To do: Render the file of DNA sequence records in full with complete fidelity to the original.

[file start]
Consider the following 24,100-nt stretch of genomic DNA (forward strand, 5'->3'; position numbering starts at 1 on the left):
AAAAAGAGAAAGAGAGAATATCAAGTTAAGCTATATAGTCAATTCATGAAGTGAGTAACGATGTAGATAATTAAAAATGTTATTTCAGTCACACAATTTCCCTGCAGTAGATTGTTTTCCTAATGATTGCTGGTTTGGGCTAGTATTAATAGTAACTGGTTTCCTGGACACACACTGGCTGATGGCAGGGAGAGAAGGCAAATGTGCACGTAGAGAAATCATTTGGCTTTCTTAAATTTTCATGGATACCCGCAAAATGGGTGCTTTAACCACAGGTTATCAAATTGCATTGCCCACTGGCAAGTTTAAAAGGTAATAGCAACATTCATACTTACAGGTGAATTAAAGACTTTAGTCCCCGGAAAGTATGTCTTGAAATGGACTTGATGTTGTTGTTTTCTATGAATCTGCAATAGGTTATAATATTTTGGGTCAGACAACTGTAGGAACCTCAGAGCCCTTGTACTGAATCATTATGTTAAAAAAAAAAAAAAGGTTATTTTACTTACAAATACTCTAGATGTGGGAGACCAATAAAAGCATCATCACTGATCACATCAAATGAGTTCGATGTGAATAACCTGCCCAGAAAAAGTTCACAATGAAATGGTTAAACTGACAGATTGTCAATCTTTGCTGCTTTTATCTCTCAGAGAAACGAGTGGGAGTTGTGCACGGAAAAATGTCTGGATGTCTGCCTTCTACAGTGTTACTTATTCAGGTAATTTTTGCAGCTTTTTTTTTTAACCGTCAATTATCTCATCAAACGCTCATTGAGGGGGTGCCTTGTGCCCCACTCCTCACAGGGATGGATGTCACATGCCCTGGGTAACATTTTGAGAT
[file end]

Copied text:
Consider the following 24,100-nt stretch of genomic DNA (forward strand, 5'->3'; position numbering starts at 1 on the left):
AAAAAGAGAAAGAGAGAATATCAAGTTAAGCTATATAGTCAATTCATGAAGTGAGTAACGATGTAGATAATTAAAAATGTTATTTCAGTCACACAATTTCCCTGCAGTAGATTGTTTTCCTAATGATTGCTGGTTTGGGCTAGTATTAATAGTAACTGGTTTCCTGGACACACACTGGCTGATGGCAGGGAGAGAAGGCAAATGTGCACGTAGAGAAATCATTTGGCTTTCTTAAATTTTCATGGATACCCGCAAAATGGGTGCTTTAACCACAGGTTATCAAATTGCATTGCCCACTGGCAAGTTTAAAAGGTAATAGCAACATTCATACTTACAGGTGAATTAAAGACTTTAGTCCCCGGAAAGTATGTCTTGAAATGGACTTGATGTTGTTGTTTTCTATGAATCTGCAATAGGTTATAATATTTTGGGTCAGACAACTGTAGGAACCTCAGAGCCCTTGTACTGAATCATTATGTTAAAAAAAAAAAAAAGGTTATTTTACTTACAAATACTCTAGATGTGGGAGACCAATAAAAGCATCATCACTGATCACATCAAATGAGTTCGATGTGAATAACCTGCCCAGAAAAAGTTCACAATGAAATGGTTAAACTGACAGATTGTCAATCTTTGCTGCTTTTATCTCTCAGAGAAACGAGTGGGAGTTGTGCACGGAAAAATGTCTGGATGTCTGCCTTCTACAGTGTTACTTATTCAGGTAATTTTTGCAGCTTTTTTTTTTAACCGTCAATTATCTCATCAAACGCTCATTGAGGGGGTGCCTTGTGCCCCACTCCTCACAGGGATGGATGTCACATGCCCTGGGTAACATTTTGAGAT